Keep it simple. Put your name in bold at the top of your resume. It can be centered, or justified to one side or the other. That doesn't really matter. The key is to make it easy for the software to find it.
A few common pitfalls which can confuse software include the following:
Text Boxes: Many resume databases don't have a mechanism for incorporating the contents of text boxes into the data that they grab. Therefore, if your name is front and center, at the top of a resume where it should be, but in a text box, it might get missed. Just this week, a woman sent me such a resume. It was beautiful... Very well written ... Nicely laid out. When my software grabbed it though, and I looked at the summary of her contact information, the software had decided that her name was: Profile.
In my case, I do my best to check every resume that gets entered into my system. Imagine though that your resume is going intot he database of one of those search firms that runs lots of phantom openings. (They look like openings, but they aren't real.) They have sucked in several hundred resumes int he past few days and some admin assistant has clicked on abutton and processed them all intot he database. You call a few days later:
(You) - Hello, this is Sandy Jones. I'm calling about my resume....
(Recruiter) - I don't see a Sandy Jones in our database...
It's a problem that the recruiter can easily fix. Let's say though that you didn't follow up, and the mistake wasn't spotted. Several months later, a hiring manager who you have networked with calls the recruiter.
(Manager) Could you pull up the resume of Sandy Jones? I'd like to have a look at it...
(Recruiter) I don't see anyone in our database with that name. Maybe she emailed her resume to the wrong address. That happens from time to time.
(Manager) Hmmm. OK. Well, here's the type of person I need. ... Please see if you can turn up some candidates for me.
And you have just missed out on an opportunity.
Headers: Placing your name in a header seems like a good way of saving space. However, some systems don't read headers when looking for contact information either. Additionally, resumes often get reviewed without being printed out. Sometimes people will have their word processor set so that the headers and footers don't even show up.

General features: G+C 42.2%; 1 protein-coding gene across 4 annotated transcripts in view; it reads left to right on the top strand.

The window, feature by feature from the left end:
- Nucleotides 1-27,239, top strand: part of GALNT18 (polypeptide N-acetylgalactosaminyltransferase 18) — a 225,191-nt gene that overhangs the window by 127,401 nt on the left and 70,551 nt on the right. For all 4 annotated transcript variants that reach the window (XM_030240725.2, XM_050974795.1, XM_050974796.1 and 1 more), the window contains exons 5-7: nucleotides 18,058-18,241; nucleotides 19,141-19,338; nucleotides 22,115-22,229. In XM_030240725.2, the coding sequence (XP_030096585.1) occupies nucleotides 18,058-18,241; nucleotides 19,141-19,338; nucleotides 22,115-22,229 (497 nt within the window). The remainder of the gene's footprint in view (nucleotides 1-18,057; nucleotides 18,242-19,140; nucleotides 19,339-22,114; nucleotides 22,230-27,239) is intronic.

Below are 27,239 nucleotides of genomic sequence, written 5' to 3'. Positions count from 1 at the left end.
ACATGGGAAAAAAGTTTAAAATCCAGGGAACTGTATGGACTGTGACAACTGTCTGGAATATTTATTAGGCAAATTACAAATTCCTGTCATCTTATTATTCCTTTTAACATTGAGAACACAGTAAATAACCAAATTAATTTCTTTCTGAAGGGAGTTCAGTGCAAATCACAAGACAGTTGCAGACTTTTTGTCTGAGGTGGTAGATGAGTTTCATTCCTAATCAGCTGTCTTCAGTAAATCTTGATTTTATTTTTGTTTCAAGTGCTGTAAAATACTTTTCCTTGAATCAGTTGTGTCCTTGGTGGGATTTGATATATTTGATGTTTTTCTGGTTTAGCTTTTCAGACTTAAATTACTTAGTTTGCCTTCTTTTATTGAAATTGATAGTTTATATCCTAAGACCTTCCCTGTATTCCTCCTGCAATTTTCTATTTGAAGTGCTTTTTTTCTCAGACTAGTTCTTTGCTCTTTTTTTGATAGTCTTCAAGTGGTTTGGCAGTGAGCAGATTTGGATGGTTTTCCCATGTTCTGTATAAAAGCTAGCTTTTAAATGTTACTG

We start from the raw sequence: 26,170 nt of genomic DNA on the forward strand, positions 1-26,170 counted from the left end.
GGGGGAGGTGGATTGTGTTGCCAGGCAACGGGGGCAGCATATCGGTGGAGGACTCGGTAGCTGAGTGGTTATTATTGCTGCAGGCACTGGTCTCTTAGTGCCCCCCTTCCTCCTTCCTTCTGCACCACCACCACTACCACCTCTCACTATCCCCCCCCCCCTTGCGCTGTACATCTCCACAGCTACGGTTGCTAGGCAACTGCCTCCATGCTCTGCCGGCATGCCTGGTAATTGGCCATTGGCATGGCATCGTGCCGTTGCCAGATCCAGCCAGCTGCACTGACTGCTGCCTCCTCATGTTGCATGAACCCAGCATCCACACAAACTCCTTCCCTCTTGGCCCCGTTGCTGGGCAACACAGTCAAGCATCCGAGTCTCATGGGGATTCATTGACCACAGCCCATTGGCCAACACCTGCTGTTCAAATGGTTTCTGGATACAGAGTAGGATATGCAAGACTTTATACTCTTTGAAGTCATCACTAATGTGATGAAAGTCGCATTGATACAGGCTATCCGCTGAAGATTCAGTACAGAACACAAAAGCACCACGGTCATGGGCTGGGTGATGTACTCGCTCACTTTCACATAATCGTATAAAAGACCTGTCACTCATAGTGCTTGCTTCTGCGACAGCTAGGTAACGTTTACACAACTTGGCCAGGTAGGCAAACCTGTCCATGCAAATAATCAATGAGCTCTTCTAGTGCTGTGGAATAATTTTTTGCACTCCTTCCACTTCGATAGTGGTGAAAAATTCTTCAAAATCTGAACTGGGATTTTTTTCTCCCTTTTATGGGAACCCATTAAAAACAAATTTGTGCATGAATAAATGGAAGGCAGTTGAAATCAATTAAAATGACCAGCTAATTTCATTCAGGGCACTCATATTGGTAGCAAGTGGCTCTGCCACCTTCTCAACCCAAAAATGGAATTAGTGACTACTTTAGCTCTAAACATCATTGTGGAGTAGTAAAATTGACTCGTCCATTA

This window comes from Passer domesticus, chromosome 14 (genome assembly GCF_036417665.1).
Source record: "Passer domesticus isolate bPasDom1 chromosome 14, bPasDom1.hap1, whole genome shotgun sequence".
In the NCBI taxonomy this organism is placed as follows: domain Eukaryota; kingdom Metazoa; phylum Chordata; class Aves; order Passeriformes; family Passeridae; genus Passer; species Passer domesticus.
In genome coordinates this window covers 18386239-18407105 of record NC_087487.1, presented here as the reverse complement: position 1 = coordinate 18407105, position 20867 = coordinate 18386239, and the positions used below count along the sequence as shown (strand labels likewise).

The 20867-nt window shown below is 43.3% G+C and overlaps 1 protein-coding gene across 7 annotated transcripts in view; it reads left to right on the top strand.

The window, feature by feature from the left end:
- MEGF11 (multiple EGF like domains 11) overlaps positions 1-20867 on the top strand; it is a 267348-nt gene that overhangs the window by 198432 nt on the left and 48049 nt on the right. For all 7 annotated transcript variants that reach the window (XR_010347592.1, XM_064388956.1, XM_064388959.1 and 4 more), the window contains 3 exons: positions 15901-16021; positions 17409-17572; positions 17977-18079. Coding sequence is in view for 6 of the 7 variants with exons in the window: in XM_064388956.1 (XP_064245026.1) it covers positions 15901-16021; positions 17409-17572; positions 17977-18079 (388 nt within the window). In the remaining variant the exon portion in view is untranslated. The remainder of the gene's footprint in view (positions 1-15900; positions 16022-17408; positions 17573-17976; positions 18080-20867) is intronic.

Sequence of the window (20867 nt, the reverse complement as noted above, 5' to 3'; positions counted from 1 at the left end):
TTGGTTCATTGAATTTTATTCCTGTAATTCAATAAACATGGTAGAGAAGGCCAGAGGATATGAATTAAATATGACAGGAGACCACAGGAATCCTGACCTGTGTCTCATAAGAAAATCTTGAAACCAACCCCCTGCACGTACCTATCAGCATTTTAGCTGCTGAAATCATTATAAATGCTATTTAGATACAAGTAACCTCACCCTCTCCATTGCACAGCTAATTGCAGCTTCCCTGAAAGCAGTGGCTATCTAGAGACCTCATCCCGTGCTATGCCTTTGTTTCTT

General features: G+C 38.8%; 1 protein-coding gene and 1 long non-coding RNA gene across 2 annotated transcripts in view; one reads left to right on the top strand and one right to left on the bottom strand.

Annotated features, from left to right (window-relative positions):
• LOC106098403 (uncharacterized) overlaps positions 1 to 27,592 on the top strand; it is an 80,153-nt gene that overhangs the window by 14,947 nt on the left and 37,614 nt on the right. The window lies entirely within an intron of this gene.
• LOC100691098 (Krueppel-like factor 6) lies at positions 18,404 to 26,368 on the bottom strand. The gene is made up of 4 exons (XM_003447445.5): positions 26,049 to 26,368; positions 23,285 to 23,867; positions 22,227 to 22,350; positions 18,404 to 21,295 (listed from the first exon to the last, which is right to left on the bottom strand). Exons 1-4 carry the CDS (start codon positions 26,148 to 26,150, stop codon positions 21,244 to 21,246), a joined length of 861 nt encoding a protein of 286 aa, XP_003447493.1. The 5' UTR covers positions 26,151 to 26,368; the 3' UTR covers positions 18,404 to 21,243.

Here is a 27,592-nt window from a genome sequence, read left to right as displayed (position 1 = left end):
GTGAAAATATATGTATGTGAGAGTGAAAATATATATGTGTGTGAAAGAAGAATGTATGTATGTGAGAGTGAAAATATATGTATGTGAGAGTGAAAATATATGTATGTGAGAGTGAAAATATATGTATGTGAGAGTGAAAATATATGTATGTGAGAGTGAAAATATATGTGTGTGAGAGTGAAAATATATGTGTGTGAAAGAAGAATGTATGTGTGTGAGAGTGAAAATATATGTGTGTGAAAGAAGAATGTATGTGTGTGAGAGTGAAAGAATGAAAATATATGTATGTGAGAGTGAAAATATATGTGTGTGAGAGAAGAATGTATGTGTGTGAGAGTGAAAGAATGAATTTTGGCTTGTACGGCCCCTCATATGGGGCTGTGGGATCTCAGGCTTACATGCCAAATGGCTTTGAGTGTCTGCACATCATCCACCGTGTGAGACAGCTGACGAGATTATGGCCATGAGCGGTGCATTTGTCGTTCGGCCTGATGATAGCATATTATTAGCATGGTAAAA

My pet peeve as a recruiter is that when I submit a candidate to a client, I include my company logo in the header. A resume that is formatted to look "right" with the name and contact information in the header generally requires some time and effort on my part to get it looking right again when I have to pull the name out and insert it into the text of the resume. ... All the more problematic if a candidate has created a resume using tables in the body of the resume. (Another pet peeve.)
Alphabet Soup: Ever see a name at the top of a resume like this?
Jon Jones, MBA, PhD, PMP, CCNA, UGI, CDC,PVC, NBA
Alphabet soup at the end of the name can screw up the identification of your name. More importantly, it actually can be viewed as a negative by many people. Some think that if you're really that good, you don't need to compensate by adding all the acronyms to your name. Some think it's a sign that you're pretentious or arrogant. Some will see the PhD in particular, and think you're an academic .... That you're not geared for the rough and tumble world of corporate America.
My personal feeling is that when you're really good, you don't need acronyms listed at the end of your name. You can and should list all of your certifications and qualifications on your resume. It's just a questions of how they are presented.
S P A C I N G:
Every blue moon, I see a name on a resume that looks like this:
B E A U R E G A R D Q. P E R I W I N K L E
Simply put, when you add a space between all of the letters of your name, it makes it impossible for most software applications to accurately parse out your name. Regardless of how good you think it looks, it's not a good idea.